A Letter to AFSCME Colleagues

Dear colleague:

I am writing to let you know that UC is increasing your wages and providing you and your service worker colleagues with good health and retirement benefits.

As we informed you, we recently presented AFSCME with a final settlement offer that included:

  • Guaranteed 3 percent across-the-board wage increases every year for the next four years;
  • A one-time payment of $750 (prorated by appointment percentage) for every non-probationary, career service employee, once a contract is ratified;
  • Excellent health and retirement benefits at the same rates as other UC employees with similar salaries. UC also proposed a limit of $25 per month on health insurance premium increases for service employees in UC’s Kaiser and HealthNet Blue & Gold plans. A typical service employee would pay just $34 a month for Kaiser for themselves and their children.

This offer is very similar to what UC has given many of your UC colleagues, including those in other unions. Unfortunately, AFSCME rejected this offer.

We believe negotiations with AFSCME have taken much longer than they should, and it has been too long since you have received a raise. Accordingly, we are implementing the following for all UC service workers:

  • Wage increase: A 2 percent pay increase. Overall compensation for UC service staff is currently above market and this pay increase helps ensure salaries for our service staff remain market-competitive
  • Health benefits: Low-cost, high-value health benefits at the same rates as other UC employees with similar salaries;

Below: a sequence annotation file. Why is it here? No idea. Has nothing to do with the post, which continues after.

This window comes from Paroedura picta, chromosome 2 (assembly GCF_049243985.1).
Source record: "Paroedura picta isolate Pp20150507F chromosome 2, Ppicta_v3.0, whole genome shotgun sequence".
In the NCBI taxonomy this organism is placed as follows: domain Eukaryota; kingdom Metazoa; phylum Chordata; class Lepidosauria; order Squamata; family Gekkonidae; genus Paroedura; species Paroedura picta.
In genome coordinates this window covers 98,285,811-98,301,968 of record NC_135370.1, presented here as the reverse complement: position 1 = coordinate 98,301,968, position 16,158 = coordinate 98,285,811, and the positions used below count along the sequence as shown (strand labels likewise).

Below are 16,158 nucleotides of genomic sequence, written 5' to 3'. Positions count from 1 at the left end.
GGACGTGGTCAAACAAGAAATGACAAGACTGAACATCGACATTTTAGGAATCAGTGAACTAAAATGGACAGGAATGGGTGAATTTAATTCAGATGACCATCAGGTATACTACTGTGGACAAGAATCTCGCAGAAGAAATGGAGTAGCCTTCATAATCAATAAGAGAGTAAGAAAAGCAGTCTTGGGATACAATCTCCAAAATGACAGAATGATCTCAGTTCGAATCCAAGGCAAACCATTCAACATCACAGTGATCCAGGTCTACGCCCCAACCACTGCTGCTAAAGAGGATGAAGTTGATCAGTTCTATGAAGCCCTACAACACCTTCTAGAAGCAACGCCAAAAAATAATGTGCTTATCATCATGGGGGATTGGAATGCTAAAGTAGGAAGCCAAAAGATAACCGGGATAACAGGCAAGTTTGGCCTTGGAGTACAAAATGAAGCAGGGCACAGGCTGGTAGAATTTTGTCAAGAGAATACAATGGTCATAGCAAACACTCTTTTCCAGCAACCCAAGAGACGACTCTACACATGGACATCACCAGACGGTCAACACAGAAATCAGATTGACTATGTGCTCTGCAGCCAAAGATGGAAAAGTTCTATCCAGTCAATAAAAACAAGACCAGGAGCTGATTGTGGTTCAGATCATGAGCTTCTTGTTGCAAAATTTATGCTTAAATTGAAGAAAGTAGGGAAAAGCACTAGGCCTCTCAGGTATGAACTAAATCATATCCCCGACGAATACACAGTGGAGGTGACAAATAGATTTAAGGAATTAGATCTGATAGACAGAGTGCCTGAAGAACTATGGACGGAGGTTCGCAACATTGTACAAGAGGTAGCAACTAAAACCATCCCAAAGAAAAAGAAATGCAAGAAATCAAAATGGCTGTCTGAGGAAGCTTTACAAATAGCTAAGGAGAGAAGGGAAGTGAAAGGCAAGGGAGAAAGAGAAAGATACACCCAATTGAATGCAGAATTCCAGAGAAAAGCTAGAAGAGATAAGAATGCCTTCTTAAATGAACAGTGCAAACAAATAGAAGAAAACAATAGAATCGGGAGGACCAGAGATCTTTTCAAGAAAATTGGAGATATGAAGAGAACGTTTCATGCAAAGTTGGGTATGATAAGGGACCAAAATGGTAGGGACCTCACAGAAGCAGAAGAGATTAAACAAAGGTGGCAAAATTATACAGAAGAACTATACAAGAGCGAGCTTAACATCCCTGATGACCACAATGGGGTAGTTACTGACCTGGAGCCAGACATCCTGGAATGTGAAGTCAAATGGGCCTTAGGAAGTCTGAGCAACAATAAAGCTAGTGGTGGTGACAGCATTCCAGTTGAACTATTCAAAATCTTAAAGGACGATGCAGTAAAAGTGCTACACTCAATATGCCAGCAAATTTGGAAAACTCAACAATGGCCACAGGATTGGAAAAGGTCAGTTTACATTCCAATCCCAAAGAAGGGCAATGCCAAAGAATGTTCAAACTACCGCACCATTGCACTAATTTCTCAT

• Retirement benefits: You will see no change in your pension benefits. Future service employees will have a choice between UC’s pension plan or a 401(k)-style plan, whichever plan they think is best for them.

The pay increase is a one-time increase, and the rates for healthcare benefits reflect 2017-18 fiscal year rates. At some point, UC and AFSCME will need to return to the bargaining table in order to negotiate any additional increases as part of a multi-year contract.

You may be wondering why we are not implementing the raises, the limit on health insurance costs, and the one-time payment we recently offered AFSCME at the bargaining table. Our final settlement offer was in exchange for a multi-year contract, and to finally bring negotiations to an end. We believe it was a very fair offer, and we are disappointed AFSCME did not accept it.

Lastly, AFSCME leaders have asked you and your co-workers, including patient care staff, to authorize a strike, where you will actually lose pay for the days you are out. As I stated in my previous letter, striking is very serious and we strongly disagree with AFSCME’s decision to impact patients, students and the UC community with a potential strike as a negotiating tactic.

Last week I shared with you important information about striking, and I have attached it again to this letter. Please read it carefully and be sure you understand the implications of striking, and decide for yourself if you think a strike is the right thing to do.

As always, thank you for everything you do for the university and the people we serve.


Dwaine B. Duckett
Vice President
UC Systemwide Human Resources